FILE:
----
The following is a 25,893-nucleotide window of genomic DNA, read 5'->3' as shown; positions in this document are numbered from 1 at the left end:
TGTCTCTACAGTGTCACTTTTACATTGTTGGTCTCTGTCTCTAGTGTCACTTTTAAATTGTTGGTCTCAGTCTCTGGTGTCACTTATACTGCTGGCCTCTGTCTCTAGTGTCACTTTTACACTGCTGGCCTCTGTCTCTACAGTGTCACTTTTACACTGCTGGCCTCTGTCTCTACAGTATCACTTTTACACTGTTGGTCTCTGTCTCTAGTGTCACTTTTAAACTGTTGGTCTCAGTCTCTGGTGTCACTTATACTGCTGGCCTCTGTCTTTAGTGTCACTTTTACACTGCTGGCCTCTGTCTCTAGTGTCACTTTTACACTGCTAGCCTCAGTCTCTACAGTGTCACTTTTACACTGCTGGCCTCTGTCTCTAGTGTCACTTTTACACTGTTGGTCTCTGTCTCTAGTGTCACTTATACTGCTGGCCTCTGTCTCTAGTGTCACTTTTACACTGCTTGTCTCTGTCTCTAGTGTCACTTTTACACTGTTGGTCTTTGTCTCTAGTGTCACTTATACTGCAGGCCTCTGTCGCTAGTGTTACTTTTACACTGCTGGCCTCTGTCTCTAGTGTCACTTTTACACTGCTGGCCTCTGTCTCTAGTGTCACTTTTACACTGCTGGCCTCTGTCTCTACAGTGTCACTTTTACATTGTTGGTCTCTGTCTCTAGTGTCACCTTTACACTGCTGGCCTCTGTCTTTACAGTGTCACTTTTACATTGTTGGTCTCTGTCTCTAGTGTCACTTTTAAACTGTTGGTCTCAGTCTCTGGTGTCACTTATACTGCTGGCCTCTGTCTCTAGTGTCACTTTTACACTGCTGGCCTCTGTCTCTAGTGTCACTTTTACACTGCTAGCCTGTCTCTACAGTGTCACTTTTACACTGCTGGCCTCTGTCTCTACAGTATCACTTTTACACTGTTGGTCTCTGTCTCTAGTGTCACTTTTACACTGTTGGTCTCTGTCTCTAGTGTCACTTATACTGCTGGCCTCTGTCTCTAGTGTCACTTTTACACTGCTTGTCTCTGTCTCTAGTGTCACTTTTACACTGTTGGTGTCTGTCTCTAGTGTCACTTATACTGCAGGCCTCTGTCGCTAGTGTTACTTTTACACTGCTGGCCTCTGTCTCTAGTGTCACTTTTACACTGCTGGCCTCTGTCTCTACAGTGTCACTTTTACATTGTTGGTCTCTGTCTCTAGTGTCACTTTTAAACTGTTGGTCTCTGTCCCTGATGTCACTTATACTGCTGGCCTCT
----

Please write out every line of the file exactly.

The following is a 25,893-nucleotide window of genomic DNA, read 5'->3' as shown; positions in this document are numbered from 1 at the left end:
TGTCTCTACAGTGTCACTTTTACATTGTTGGTCTCTGTCTCTAGTGTCACTTTTAAATTGTTGGTCTCAGTCTCTGGTGTCACTTATACTGCTGGCCTCTGTCTCTAGTGTCACTTTTACACTGCTGGCCTCTGTCTCTACAGTGTCACTTTTACACTGCTGGCCTCTGTCTCTACAGTATCACTTTTACACTGTTGGTCTCTGTCTCTAGTGTCACTTTTAAACTGTTGGTCTCAGTCTCTGGTGTCACTTATACTGCTGGCCTCTGTCTTTAGTGTCACTTTTACACTGCTGGCCTCTGTCTCTAGTGTCACTTTTACACTGCTAGCCTCAGTCTCTACAGTGTCACTTTTACACTGCTGGCCTCTGTCTCTAGTGTCACTTTTACACTGTTGGTCTCTGTCTCTAGTGTCACTTATACTGCTGGCCTCTGTCTCTAGTGTCACTTTTACACTGCTTGTCTCTGTCTCTAGTGTCACTTTTACACTGTTGGTCTTTGTCTCTAGTGTCACTTATACTGCAGGCCTCTGTCGCTAGTGTTACTTTTACACTGCTGGCCTCTGTCTCTAGTGTCACTTTTACACTGCTGGCCTCTGTCTCTAGTGTCACTTTTACACTGCTGGCCTCTGTCTCTACAGTGTCACTTTTACATTGTTGGTCTCTGTCTCTAGTGTCACCTTTACACTGCTGGCCTCTGTCTTTACAGTGTCACTTTTACATTGTTGGTCTCTGTCTCTAGTGTCACTTTTAAACTGTTGGTCTCAGTCTCTGGTGTCACTTATACTGCTGGCCTCTGTCTCTAGTGTCACTTTTACACTGCTGGCCTCTGTCTCTAGTGTCACTTTTACACTGCTAGCCTGTCTCTACAGTGTCACTTTTACACTGCTGGCCTCTGTCTCTACAGTATCACTTTTACACTGTTGGTCTCTGTCTCTAGTGTCACTTTTACACTGTTGGTCTCTGTCTCTAGTGTCACTTATACTGCTGGCCTCTGTCTCTAGTGTCACTTTTACACTGCTTGTCTCTGTCTCTAGTGTCACTTTTACACTGTTGGTGTCTGTCTCTAGTGTCACTTATACTGCAGGCCTCTGTCGCTAGTGTTACTTTTACACTGCTGGCCTCTGTCTCTAGTGTCACTTTTACACTGCTGGCCTCTGTCTCTACAGTGTCACTTTTACATTGTTGGTCTCTGTCTCTAGTGTCACTTTTAAACTGTTGGTCTCTGTCCCTGATGTCACTTATACTGCTGGCCTCT